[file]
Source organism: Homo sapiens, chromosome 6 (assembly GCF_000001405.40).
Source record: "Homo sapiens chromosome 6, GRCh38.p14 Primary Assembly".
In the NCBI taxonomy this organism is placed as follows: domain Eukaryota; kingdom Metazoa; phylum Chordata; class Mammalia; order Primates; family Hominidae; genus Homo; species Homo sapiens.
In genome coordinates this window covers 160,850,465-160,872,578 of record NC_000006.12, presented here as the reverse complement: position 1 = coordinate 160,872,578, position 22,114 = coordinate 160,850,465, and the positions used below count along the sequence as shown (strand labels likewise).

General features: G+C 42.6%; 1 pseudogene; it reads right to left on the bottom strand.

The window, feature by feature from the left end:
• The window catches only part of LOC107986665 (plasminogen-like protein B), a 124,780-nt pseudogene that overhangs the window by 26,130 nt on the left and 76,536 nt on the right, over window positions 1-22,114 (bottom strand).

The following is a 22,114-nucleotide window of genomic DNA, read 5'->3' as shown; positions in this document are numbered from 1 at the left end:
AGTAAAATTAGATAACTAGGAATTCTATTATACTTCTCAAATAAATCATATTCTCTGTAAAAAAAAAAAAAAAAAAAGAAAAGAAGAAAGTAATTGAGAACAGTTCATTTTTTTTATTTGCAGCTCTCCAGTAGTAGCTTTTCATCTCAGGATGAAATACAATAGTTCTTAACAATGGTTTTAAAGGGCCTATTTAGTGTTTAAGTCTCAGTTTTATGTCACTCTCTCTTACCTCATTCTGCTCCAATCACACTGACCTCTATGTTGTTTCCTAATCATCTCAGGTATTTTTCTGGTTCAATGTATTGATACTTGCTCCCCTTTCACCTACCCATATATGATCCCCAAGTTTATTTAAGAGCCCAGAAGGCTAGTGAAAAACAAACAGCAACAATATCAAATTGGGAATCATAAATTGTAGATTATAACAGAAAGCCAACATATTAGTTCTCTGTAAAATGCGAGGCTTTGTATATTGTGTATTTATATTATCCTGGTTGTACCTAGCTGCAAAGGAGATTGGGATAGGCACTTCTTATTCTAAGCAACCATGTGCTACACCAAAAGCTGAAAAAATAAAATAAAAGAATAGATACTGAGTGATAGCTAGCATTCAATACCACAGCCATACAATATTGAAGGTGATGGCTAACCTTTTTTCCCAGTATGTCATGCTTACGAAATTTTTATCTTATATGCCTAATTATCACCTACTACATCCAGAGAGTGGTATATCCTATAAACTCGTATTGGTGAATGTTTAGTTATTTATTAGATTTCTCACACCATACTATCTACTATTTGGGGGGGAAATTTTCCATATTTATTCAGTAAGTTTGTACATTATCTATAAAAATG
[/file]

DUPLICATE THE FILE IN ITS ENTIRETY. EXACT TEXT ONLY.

Source organism: Homo sapiens, chromosome 6 (assembly GCF_000001405.40).
Source record: "Homo sapiens chromosome 6, GRCh38.p14 Primary Assembly".
In the NCBI taxonomy this organism is placed as follows: domain Eukaryota; kingdom Metazoa; phylum Chordata; class Mammalia; order Primates; family Hominidae; genus Homo; species Homo sapiens.
In genome coordinates this window covers 160,850,465-160,872,578 of record NC_000006.12, presented here as the reverse complement: position 1 = coordinate 160,872,578, position 22,114 = coordinate 160,850,465, and the positions used below count along the sequence as shown (strand labels likewise).

General features: G+C 42.6%; 1 pseudogene; it reads right to left on the bottom strand.

The window, feature by feature from the left end:
• The window catches only part of LOC107986665 (plasminogen-like protein B), a 124,780-nt pseudogene that overhangs the window by 26,130 nt on the left and 76,536 nt on the right, over window positions 1-22,114 (bottom strand).

The following is a 22,114-nucleotide window of genomic DNA, read 5'->3' as shown; positions in this document are numbered from 1 at the left end:
AGTAAAATTAGATAACTAGGAATTCTATTATACTTCTCAAATAAATCATATTCTCTGTAAAAAAAAAAAAAAAAAAAGAAAAGAAGAAAGTAATTGAGAACAGTTCATTTTTTTTATTTGCAGCTCTCCAGTAGTAGCTTTTCATCTCAGGATGAAATACAATAGTTCTTAACAATGGTTTTAAAGGGCCTATTTAGTGTTTAAGTCTCAGTTTTATGTCACTCTCTCTTACCTCATTCTGCTCCAATCACACTGACCTCTATGTTGTTTCCTAATCATCTCAGGTATTTTTCTGGTTCAATGTATTGATACTTGCTCCCCTTTCACCTACCCATATATGATCCCCAAGTTTATTTAAGAGCCCAGAAGGCTAGTGAAAAACAAACAGCAACAATATCAAATTGGGAATCATAAATTGTAGATTATAACAGAAAGCCAACATATTAGTTCTCTGTAAAATGCGAGGCTTTGTATATTGTGTATTTATATTATCCTGGTTGTACCTAGCTGCAAAGGAGATTGGGATAGGCACTTCTTATTCTAAGCAACCATGTGCTACACCAAAAGCTGAAAAAATAAAATAAAAGAATAGATACTGAGTGATAGCTAGCATTCAATACCACAGCCATACAATATTGAAGGTGATGGCTAACCTTTTTTCCCAGTATGTCATGCTTACGAAATTTTTATCTTATATGCCTAATTATCACCTACTACATCCAGAGAGTGGTATATCCTATAAACTCGTATTGGTGAATGTTTAGTTATTTATTAGATTTCTCACACCATACTATCTACTATTTGGGGGGGAAATTTTCCATATTTATTCAGTAAGTTTGTACATTATCTATAAAAATG